Sound of 1st Century Greek: Mark 1-9

mark1-1imageLouis Sorenson has produced a nice reading of the first nine chapters of Mark’s Gospel following Westcott and Hort’s 1881 text using the Restored Koine pronunciation. His Let’s Read Greek website has numerous helpful resources for reading Greek texts. This is one among many.

Text and audio of Mark 1-9


Mike Aubrey’s Masters Thesis

Mike Aubrey has uploaded his anxiously awaited thesis to

The Greek perfect and the categorization of tense and aspect: Toward a descriptive apparatus for operators in Role and Reference Grammar

Click on the title to download a copy or read it online.

Mike has posted two reflections on his blog that you will find very helpful as you read his thesis. I’ve included links to those reflections below along with what he says about their value:

If you’re a Greek student/scholar. I would encourage you to read the two posts dedicated to discussing my thesis. This is because it’s not a work that’s oriented toward biblical scholars [or] to classicists. It’s a work by a linguist for linguists. The two posts I’ve put up […] on my blog are designed to provide some orientation for people whose primary interest is Greek rather than linguistics proper.

Part I: Challenges in language analysis: thesis prefatory material

Part II: Thesis Prefatory Material: A Narrative Account

Here’s the abstract that Mike included on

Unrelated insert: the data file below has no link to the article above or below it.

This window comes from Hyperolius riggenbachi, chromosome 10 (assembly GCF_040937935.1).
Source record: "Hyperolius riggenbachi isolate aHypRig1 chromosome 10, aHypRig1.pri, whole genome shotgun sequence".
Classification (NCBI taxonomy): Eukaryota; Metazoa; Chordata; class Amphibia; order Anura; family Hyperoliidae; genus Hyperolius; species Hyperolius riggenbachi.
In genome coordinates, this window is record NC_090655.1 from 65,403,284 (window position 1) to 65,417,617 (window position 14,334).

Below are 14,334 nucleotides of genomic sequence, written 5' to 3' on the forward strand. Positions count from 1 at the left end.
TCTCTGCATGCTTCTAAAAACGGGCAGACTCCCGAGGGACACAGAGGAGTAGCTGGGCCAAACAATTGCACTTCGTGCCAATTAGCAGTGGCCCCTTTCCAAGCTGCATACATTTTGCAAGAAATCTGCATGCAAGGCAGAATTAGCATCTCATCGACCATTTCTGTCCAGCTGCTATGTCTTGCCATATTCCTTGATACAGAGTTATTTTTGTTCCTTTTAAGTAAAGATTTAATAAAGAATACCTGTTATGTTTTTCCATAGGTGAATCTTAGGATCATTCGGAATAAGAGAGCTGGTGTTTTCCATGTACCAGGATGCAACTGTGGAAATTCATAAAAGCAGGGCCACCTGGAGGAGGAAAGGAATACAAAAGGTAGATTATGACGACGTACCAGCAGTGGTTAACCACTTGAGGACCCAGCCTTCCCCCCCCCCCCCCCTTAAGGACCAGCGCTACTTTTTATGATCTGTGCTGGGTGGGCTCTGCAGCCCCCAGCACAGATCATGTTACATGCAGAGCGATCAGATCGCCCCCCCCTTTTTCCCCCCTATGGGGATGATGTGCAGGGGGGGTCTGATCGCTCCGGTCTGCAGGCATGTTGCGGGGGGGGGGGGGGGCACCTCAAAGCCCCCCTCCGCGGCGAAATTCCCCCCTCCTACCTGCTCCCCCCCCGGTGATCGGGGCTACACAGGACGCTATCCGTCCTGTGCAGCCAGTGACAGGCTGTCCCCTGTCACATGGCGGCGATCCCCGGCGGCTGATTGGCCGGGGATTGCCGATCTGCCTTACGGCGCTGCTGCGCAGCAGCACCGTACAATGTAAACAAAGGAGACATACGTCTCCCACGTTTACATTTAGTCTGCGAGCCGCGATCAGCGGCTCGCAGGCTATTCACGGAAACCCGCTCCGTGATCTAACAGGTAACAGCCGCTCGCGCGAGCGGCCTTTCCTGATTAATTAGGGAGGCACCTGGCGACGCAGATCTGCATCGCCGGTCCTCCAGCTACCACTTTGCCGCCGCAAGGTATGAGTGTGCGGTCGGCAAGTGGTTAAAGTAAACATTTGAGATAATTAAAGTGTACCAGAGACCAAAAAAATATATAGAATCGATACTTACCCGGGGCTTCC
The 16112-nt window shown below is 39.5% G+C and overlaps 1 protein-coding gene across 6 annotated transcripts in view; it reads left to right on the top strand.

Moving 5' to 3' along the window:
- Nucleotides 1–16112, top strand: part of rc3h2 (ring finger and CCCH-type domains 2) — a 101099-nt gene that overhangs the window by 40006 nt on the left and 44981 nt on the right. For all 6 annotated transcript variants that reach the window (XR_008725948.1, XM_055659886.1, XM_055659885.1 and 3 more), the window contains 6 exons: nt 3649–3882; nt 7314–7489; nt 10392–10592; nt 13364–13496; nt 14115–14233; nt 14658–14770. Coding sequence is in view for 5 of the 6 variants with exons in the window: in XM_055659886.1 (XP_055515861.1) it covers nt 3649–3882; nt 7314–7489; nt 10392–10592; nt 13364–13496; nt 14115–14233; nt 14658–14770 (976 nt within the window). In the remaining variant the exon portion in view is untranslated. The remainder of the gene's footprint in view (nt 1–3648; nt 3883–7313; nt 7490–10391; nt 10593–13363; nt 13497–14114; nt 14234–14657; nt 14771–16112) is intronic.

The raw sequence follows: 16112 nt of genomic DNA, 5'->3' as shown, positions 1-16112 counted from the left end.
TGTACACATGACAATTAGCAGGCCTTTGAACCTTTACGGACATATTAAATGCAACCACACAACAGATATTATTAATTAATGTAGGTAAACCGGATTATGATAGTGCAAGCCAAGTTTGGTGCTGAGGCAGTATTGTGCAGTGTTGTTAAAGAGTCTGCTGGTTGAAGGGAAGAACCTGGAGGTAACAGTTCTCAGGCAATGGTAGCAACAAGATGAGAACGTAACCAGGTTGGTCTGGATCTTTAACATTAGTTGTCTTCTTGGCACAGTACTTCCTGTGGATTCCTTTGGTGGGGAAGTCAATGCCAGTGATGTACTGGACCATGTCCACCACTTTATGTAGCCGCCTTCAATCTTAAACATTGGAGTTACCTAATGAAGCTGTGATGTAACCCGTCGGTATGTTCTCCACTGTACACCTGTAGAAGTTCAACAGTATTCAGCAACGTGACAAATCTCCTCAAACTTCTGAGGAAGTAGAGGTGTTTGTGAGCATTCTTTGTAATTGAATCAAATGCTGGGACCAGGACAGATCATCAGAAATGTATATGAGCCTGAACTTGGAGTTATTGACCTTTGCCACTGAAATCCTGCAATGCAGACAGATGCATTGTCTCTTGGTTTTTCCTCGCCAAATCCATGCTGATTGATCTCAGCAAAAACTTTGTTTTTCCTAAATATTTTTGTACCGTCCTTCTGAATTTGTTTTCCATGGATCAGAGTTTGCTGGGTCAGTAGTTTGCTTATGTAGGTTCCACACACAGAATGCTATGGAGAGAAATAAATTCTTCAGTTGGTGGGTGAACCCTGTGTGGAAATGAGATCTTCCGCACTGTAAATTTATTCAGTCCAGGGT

This thesis attempts to expand the theoretical and methodological basis for operators within Role and Reference Grammar for purposes of language description, using the Greek perfect as a test case. This requires first examining the current theoretical and methodological approach to tense and aspect in RRG and its strengths and weaknesses. Here I demonstrate that while some areas of RRG have a well-developed and robust set of theoretical and descriptive tools for language description, operators such as tense and aspect are distinctly lacking in this regard. To that end, I propose a model for tense and aspect operators that attempts to fill in the gaps that exist in RRG while also maintaining the integrity and spirit of the linguistic theory. This involves three steps. I begin with a survey of the broader typological literature on tense and aspect in order to establish a set of morphosyntactic tests for the evaluation and categorization of operators. This is followed by an application of the proposed morphosyntactic tests to a particular grammatical problem: the Greek Perfect in order to evaluate the effectiveness of the tests. I then concluded with a synthetic model for tense and aspect operators that both satisfies the theoretical and typological claims of the broader literature and also validates the existing structure of the Role and Reference Grammar framework, thereby furthering the goals of RRG as a useful theoretical model for language description.